“philocaly, philomath, sarcophilous—all this love,”: “For you, anthophilous, lover of flowers,” by Reginald Dwayne Betts

Fall trees in Mount Auburn Cemetery

Fall trees in Mount Auburn Cemetery

I love lists. So, apparently, does the rest of the world (see: Buzzfeed), and poets are no exception. Virtuoso lists are a feature of epic poetry, like Homer’s catalogue of ships, or Milton’s list of demons, or my personal favorite, the list of trees in Spenser’s Faerie Queene:

And foorth they passe, with pleasure forward led,
Ioying to heare the birdes sweete harmony,
Which therein shrouded from the tempest dred,
Seemd in their song to scorne the cruell sky.
Much can they prayse the trees so straight and hy,
The sayling Pine, the Cedar proud and tall,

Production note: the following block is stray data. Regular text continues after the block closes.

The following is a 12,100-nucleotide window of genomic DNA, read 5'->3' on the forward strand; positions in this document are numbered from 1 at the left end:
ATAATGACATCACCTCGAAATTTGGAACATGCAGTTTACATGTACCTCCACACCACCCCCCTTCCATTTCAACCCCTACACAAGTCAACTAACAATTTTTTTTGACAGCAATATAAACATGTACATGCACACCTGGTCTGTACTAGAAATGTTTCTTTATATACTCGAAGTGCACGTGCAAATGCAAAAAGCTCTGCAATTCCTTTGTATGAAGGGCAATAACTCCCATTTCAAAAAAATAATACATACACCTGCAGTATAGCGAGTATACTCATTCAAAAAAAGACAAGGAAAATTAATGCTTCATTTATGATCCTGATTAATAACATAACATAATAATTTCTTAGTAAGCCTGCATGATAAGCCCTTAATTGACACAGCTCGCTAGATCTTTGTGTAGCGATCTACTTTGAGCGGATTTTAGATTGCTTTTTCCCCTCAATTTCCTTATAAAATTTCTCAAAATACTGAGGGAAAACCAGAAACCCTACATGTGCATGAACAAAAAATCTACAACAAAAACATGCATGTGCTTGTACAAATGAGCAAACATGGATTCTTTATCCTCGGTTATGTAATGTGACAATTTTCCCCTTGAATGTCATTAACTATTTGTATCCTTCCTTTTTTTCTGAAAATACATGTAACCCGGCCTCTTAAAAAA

The vine-prop Elme, the Poplar neuer dry,
The builder Oake, sole king of forrests all,
The Aspine good for staues, the Cypresse funerall.

The Laurell, meed of mightie Conquerours
And Poets sage, the Firre that weepeth still,
The Willow worne of forlorne Paramours,
The Eugh obedient to the benders will,
The Birch for shaftes, the Sallow for the mill,
The Mirrhe sweete bleeding in the bitter wound,
The warlike Beech, the Ash for nothing ill,
The fruitfull Oliue, and the Platane round,
The caruer Holme, the Maple seeldom inward sound.

(No, your screen isn’t playing tricks on you; Spenser wrote the Faerie Queene in a deliberately archaic style).

I’ve been thinking about lists and poetry because the Valentine’s Day poem of the day from The Poetry Foundation was Reginald Dwayne Betts’s “For you: anthophilous, lover of flowers,” which I read and immediately fell in love with (well-played, Poetry Foundation). It’s a catalogue of lovers, but not exactly in the sense you expect, and it’s gorgeous.

I wonder: which one are you?

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2 thoughts on ““philocaly, philomath, sarcophilous—all this love,”: “For you, anthophilous, lover of flowers,” by Reginald Dwayne Betts

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